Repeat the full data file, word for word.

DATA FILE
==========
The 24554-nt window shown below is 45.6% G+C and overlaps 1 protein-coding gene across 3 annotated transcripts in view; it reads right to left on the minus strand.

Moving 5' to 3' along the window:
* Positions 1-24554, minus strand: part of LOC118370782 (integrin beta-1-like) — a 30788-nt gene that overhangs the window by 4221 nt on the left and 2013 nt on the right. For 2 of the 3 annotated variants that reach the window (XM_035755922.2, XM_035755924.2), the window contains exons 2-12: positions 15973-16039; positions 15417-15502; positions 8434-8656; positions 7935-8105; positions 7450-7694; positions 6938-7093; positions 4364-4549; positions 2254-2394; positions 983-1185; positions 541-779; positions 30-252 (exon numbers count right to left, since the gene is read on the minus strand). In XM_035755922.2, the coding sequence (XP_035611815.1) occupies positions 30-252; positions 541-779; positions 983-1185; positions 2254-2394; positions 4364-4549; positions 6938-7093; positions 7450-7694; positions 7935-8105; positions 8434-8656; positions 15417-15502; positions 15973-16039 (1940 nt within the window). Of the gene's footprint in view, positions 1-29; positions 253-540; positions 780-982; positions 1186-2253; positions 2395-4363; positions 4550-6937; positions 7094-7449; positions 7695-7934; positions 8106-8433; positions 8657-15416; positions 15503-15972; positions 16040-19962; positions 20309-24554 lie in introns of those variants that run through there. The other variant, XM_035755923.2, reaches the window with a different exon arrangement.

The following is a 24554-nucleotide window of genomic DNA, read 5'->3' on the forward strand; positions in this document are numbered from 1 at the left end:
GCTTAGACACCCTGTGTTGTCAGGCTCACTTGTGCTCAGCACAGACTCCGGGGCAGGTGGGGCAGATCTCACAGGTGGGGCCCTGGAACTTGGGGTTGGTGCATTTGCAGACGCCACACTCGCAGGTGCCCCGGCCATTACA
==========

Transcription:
The 24554-nt window shown below is 45.6% G+C and overlaps 1 protein-coding gene across 3 annotated transcripts in view; it reads right to left on the minus strand.

Moving 5' to 3' along the window:
* Positions 1-24554, minus strand: part of LOC118370782 (integrin beta-1-like) — a 30788-nt gene that overhangs the window by 4221 nt on the left and 2013 nt on the right. For 2 of the 3 annotated variants that reach the window (XM_035755922.2, XM_035755924.2), the window contains exons 2-12: positions 15973-16039; positions 15417-15502; positions 8434-8656; positions 7935-8105; positions 7450-7694; positions 6938-7093; positions 4364-4549; positions 2254-2394; positions 983-1185; positions 541-779; positions 30-252 (exon numbers count right to left, since the gene is read on the minus strand). In XM_035755922.2, the coding sequence (XP_035611815.1) occupies positions 30-252; positions 541-779; positions 983-1185; positions 2254-2394; positions 4364-4549; positions 6938-7093; positions 7450-7694; positions 7935-8105; positions 8434-8656; positions 15417-15502; positions 15973-16039 (1940 nt within the window). Of the gene's footprint in view, positions 1-29; positions 253-540; positions 780-982; positions 1186-2253; positions 2395-4363; positions 4550-6937; positions 7094-7449; positions 7695-7934; positions 8106-8433; positions 8657-15416; positions 15503-15972; positions 16040-19962; positions 20309-24554 lie in introns of those variants that run through there. The other variant, XM_035755923.2, reaches the window with a different exon arrangement.

The following is a 24554-nucleotide window of genomic DNA, read 5'->3' on the forward strand; positions in this document are numbered from 1 at the left end:
GCTTAGACACCCTGTGTTGTCAGGCTCACTTGTGCTCAGCACAGACTCCGGGGCAGGTGGGGCAGATCTCACAGGTGGGGCCCTGGAACTTGGGGTTGGTGCATTTGCAGACGCCACACTCGCAGGTGCCCCGGCCATTACA